Dealing with clutter

They say there are only 2 things that are certain in life; death, and taxes. I’m sure that there are any number of other things which could be added to that short list. My candidate for item number 3 on that list is clutter. Some might say that junk mail should be on that list as well, but then again, isn’t junk mail a subset of clutter?

And what about those machine-generated phone calls that we get on our answering machines? Or those software-generated emails that get sent to us only because we responded to a job posting on one of those job boards, which do not tell us whether or not we are being considered further for that job? These 2 types of clutter are not on a piece of paper.


To me, all of the examples above are some form of clutter. We have some choices when it comes to dealing with clutter. We can ignore it, and hope that it goes away. We can dispose of it. If we choose to ignore it, sooner or later it will get in our way again. When that happens, it becomes like that pesky project that you had to keep coming back to at one of your jobs.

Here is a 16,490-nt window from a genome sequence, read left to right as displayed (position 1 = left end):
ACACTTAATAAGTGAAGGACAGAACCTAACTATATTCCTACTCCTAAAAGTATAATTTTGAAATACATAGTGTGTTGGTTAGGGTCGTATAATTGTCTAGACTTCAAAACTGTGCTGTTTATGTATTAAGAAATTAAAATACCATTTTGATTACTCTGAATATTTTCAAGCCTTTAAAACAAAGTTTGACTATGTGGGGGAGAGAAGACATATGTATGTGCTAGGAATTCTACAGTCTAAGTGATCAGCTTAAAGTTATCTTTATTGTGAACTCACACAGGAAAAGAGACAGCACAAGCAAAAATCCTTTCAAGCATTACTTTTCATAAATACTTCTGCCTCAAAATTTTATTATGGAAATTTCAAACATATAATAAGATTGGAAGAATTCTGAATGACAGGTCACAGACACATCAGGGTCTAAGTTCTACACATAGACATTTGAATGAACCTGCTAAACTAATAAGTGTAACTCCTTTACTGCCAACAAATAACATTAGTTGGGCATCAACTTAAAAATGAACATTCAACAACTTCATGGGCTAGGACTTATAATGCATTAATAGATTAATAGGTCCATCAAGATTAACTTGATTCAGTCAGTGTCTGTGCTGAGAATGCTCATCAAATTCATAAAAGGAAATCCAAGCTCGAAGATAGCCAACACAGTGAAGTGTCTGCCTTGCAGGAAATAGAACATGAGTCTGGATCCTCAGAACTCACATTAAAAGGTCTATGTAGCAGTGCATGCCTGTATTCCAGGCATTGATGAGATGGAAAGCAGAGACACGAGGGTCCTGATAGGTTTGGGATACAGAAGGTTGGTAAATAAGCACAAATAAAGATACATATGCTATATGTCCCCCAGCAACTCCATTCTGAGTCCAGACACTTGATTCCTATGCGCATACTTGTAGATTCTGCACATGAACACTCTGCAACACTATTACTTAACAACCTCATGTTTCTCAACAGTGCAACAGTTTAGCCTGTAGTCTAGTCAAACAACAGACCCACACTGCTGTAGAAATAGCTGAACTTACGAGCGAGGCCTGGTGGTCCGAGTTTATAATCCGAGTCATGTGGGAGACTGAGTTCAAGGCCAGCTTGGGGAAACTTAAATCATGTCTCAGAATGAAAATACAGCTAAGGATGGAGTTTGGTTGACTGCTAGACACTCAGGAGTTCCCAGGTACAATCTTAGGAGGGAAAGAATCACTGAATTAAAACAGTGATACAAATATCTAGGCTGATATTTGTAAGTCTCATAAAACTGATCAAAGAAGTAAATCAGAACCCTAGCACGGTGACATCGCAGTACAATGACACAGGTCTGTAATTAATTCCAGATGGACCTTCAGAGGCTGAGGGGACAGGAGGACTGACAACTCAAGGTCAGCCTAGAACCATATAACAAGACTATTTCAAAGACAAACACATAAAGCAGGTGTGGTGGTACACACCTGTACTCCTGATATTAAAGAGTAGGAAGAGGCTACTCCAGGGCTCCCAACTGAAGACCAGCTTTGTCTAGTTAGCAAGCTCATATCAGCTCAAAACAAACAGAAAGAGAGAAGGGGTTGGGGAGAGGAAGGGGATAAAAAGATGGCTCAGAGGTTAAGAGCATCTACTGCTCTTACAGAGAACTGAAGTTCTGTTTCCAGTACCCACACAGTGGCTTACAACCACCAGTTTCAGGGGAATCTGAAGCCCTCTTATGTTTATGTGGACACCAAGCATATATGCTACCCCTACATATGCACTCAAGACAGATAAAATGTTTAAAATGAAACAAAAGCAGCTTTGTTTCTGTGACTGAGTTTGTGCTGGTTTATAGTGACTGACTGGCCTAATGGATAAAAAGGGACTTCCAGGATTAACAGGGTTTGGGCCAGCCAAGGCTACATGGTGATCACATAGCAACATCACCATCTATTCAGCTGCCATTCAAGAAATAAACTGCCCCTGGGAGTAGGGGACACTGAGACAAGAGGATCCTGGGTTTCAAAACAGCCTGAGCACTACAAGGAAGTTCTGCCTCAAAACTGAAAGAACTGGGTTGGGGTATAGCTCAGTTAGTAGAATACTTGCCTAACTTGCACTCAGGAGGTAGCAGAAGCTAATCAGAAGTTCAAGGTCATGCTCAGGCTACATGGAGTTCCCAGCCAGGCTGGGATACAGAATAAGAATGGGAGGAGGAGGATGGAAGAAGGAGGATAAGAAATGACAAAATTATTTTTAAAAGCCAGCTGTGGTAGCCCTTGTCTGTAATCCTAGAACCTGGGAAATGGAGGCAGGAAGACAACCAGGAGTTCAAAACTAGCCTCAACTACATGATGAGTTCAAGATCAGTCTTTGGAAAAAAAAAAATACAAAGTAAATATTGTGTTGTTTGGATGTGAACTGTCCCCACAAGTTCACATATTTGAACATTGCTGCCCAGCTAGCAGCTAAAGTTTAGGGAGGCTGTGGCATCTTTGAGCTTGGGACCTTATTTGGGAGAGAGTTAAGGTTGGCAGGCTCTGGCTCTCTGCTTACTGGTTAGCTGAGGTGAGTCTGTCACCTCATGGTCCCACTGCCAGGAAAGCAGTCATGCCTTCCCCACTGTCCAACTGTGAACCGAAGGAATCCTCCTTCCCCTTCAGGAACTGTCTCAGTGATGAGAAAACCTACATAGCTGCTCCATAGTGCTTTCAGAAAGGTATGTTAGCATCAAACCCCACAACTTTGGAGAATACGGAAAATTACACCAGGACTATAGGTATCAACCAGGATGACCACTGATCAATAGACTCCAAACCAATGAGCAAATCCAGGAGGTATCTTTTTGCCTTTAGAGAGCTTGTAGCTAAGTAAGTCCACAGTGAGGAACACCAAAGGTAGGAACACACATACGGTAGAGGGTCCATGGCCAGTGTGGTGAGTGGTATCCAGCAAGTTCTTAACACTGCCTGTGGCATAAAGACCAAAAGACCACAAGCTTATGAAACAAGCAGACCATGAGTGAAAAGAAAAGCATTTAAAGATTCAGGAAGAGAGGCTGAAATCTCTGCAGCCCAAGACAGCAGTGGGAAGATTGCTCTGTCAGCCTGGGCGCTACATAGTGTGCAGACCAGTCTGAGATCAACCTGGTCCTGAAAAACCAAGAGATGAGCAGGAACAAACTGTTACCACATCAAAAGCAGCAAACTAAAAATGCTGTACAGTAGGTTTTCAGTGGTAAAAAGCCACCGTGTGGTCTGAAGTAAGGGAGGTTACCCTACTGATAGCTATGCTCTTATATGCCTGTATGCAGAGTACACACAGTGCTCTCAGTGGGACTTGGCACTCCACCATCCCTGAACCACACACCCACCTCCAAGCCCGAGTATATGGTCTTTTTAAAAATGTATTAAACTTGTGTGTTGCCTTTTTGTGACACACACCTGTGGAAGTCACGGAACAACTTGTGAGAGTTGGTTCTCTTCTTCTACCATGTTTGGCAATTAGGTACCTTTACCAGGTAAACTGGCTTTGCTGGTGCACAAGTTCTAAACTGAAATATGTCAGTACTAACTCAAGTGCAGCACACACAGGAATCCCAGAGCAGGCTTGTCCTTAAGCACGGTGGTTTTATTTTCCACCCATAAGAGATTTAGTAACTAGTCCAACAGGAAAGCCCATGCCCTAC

The better alternative here is to deal with it. And we have ways of dealing with each of these forms of clutter. The “Delete” key is very useful for disposing with the machine-generated phone calls and software-generated emails. And junk mail eventually ends up in the trash, either directly, or via the shredder.


But what do we job-seekers do with other kinds of clutter? There are those job postings that we responded to and subsequently printed off, in the hope that the prospective employer would contact us. That’s where a system for storing all of those forms and other documents can come in handy.


Finally, there’s that clutter which exists between our ears. It has nothing to do with our search for employment. To me, the best way to deal with this is to somehow get it out of our mind, either by forgetting it, entering it in a document on a computer, or by writing it on a piece of paper, to be retrieved later. Again, a system for storing what is written would be very helpful. Any system you choose. But keep in mind, even the best system for storing documents can have its flaws.


Now, I have to find the paper with the notes that I took from my most recent networking meeting. It’s on my desk somewhere. It’s somewhere among the clutter.



Dave Vandermey is a web developer.


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